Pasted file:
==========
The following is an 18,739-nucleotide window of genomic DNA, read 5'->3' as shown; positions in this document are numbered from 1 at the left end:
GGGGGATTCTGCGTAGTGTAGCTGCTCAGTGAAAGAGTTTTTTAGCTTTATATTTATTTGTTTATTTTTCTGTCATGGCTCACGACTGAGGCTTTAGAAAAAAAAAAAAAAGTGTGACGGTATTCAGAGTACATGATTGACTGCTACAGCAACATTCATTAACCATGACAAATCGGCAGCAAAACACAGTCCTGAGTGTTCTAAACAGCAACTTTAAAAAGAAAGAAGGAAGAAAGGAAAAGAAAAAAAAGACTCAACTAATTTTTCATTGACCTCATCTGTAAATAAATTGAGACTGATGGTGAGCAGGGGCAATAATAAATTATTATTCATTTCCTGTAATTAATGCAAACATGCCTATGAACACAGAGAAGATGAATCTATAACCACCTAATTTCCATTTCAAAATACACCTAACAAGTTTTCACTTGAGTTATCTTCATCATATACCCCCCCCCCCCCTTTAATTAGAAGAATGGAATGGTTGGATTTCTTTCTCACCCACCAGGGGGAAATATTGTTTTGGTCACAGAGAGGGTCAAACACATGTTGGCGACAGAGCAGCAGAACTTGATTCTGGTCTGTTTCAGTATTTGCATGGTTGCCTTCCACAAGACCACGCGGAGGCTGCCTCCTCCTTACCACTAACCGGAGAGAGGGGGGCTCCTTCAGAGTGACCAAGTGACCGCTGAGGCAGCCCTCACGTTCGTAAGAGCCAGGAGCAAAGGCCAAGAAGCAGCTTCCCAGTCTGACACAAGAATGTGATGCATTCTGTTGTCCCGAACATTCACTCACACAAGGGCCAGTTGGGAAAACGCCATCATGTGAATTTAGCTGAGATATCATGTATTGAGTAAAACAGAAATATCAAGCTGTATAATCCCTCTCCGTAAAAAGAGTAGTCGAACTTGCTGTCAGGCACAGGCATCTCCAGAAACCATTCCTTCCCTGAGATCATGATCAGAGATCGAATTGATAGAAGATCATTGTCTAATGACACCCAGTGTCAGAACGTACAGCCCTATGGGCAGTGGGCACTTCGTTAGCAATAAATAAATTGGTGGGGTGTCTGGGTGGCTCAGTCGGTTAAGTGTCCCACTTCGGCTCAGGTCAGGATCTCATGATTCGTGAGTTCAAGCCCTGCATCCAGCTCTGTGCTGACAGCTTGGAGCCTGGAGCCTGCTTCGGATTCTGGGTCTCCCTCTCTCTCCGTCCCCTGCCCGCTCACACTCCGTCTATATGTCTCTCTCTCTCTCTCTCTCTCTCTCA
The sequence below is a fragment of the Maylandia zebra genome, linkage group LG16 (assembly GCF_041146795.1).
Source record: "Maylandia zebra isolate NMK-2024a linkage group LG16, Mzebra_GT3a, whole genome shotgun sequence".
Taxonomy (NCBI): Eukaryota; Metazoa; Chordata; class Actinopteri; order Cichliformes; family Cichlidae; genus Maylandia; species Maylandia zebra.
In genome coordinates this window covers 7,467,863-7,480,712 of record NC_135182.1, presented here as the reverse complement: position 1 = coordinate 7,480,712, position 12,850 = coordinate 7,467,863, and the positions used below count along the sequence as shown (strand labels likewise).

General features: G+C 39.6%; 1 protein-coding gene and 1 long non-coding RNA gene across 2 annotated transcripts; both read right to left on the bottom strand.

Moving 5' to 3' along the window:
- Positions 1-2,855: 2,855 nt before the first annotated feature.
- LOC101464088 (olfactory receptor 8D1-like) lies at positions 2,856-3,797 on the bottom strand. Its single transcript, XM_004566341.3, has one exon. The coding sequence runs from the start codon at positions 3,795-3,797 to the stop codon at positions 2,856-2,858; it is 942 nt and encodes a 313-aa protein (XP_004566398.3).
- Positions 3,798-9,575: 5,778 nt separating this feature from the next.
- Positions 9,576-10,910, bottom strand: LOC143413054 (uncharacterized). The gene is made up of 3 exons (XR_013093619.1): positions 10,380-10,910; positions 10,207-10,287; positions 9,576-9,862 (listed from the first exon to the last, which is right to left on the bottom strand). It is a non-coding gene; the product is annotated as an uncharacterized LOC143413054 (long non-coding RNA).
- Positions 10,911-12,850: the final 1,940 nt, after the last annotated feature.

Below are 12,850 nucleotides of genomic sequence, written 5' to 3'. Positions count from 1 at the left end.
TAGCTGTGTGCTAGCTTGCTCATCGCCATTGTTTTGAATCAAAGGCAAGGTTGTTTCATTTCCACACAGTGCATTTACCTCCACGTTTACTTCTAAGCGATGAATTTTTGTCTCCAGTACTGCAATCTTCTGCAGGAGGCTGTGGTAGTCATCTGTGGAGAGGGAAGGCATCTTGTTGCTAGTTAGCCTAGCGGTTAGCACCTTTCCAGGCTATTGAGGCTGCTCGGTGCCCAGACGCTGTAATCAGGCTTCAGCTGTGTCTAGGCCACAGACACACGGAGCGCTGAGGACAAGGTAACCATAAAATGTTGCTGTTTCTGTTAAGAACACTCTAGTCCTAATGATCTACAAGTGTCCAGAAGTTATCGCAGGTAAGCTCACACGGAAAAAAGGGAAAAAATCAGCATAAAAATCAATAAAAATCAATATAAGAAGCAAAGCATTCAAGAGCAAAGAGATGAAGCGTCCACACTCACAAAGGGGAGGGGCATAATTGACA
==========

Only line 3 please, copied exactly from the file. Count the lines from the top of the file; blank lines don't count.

The sequence below is a fragment of the Maylandia zebra genome, linkage group LG16 (assembly GCF_041146795.1).